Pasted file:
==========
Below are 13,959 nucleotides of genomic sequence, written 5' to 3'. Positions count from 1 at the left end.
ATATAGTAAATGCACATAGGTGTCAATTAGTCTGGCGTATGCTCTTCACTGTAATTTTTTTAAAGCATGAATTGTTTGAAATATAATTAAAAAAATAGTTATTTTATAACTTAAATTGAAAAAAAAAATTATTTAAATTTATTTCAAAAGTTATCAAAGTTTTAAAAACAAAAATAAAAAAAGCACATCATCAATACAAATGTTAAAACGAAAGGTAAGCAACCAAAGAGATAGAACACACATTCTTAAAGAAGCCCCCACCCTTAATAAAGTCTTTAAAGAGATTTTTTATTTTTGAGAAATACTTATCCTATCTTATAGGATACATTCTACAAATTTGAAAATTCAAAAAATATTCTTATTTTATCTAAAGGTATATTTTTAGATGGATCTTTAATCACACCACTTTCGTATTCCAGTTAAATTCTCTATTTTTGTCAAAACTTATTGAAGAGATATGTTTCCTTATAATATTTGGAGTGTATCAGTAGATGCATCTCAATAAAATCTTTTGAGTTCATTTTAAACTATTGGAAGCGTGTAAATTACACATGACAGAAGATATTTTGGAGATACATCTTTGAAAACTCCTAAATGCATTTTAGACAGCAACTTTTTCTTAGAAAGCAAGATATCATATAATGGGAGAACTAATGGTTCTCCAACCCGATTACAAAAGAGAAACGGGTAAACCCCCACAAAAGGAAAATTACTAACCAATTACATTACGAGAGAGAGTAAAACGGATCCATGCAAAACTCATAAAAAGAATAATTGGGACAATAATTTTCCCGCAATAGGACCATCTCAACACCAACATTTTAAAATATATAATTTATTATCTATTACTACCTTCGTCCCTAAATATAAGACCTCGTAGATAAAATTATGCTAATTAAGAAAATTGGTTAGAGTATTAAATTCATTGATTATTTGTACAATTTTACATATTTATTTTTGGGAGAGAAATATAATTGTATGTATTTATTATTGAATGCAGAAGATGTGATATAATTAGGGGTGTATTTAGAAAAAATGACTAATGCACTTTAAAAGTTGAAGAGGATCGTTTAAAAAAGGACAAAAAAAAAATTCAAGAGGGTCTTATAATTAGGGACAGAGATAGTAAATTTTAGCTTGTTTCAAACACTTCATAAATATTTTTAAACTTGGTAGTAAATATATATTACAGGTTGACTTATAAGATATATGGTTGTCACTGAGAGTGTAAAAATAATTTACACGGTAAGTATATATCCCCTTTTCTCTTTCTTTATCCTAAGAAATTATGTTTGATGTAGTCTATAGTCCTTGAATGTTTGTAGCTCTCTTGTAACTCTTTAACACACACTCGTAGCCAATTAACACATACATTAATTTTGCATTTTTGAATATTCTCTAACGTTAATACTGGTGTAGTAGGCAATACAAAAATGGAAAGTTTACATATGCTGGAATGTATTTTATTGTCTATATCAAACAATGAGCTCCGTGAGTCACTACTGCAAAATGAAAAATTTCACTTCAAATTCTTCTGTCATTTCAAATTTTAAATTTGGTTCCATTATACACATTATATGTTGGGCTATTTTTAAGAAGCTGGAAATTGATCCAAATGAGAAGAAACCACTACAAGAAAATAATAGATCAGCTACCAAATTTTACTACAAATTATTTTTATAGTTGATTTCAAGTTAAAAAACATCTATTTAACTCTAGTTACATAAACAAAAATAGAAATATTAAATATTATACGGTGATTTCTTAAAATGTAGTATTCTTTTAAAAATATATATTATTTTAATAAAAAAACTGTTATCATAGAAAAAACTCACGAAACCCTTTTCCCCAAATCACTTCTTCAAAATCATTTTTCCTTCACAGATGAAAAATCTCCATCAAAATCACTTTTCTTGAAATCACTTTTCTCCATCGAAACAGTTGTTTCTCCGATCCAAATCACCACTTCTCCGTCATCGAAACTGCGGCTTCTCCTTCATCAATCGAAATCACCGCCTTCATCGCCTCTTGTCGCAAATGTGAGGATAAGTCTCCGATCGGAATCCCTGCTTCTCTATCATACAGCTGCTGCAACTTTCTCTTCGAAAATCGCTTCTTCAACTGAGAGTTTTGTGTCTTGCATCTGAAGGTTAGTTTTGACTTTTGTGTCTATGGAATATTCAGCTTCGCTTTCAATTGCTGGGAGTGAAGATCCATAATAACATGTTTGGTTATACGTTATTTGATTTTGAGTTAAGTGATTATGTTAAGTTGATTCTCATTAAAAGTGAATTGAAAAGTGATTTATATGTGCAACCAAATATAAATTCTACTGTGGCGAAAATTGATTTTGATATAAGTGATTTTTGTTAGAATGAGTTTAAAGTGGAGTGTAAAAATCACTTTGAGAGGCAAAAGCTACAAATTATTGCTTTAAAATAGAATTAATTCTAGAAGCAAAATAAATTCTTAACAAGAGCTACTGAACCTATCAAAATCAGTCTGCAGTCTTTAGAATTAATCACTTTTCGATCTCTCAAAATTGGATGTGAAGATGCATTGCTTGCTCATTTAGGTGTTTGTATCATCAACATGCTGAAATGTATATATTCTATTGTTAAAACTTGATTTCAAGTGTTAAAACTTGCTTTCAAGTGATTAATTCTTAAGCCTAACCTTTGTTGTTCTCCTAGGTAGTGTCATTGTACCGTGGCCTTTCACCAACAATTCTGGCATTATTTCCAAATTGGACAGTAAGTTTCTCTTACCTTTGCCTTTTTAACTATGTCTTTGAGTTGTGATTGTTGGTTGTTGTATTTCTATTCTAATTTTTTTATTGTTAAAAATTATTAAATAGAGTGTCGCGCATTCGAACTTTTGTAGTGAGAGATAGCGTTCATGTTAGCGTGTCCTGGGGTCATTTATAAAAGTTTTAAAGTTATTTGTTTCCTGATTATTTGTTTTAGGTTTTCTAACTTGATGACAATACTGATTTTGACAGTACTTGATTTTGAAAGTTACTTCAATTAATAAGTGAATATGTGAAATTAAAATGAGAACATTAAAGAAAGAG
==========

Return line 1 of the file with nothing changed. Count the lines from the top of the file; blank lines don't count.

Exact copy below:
Below are 13,959 nucleotides of genomic sequence, written 5' to 3'. Positions count from 1 at the left end.